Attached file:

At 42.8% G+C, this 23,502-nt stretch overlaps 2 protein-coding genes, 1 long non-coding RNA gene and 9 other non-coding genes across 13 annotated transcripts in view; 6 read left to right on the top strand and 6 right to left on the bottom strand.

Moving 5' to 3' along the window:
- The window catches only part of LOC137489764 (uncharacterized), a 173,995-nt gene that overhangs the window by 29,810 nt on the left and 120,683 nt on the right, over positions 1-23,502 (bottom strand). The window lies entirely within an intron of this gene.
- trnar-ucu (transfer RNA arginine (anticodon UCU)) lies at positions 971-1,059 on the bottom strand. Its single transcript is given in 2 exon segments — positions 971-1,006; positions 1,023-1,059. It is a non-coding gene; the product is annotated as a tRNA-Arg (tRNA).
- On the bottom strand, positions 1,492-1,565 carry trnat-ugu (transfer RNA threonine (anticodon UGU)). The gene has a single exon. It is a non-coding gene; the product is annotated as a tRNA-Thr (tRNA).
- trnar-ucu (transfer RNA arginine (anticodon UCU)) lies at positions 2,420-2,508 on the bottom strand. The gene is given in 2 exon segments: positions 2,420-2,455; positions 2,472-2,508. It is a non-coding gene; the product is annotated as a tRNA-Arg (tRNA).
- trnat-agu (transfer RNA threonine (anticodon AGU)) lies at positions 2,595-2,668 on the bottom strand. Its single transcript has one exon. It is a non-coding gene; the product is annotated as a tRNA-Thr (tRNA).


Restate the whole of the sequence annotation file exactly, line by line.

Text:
At 42.8% G+C, this 23,502-nt stretch overlaps 2 protein-coding genes, 1 long non-coding RNA gene and 9 other non-coding genes across 13 annotated transcripts in view; 6 read left to right on the top strand and 6 right to left on the bottom strand.

Moving 5' to 3' along the window:
- The window catches only part of LOC137489764 (uncharacterized), a 173,995-nt gene that overhangs the window by 29,810 nt on the left and 120,683 nt on the right, over positions 1-23,502 (bottom strand). The window lies entirely within an intron of this gene.
- trnar-ucu (transfer RNA arginine (anticodon UCU)) lies at positions 971-1,059 on the bottom strand. Its single transcript is given in 2 exon segments — positions 971-1,006; positions 1,023-1,059. It is a non-coding gene; the product is annotated as a tRNA-Arg (tRNA).
- On the bottom strand, positions 1,492-1,565 carry trnat-ugu (transfer RNA threonine (anticodon UGU)). The gene has a single exon. It is a non-coding gene; the product is annotated as a tRNA-Thr (tRNA).
- trnar-ucu (transfer RNA arginine (anticodon UCU)) lies at positions 2,420-2,508 on the bottom strand. The gene is given in 2 exon segments: positions 2,420-2,455; positions 2,472-2,508. It is a non-coding gene; the product is annotated as a tRNA-Arg (tRNA).
- trnat-agu (transfer RNA threonine (anticodon AGU)) lies at positions 2,595-2,668 on the bottom strand. Its single transcript has one exon. It is a non-coding gene; the product is annotated as a tRNA-Thr (tRNA).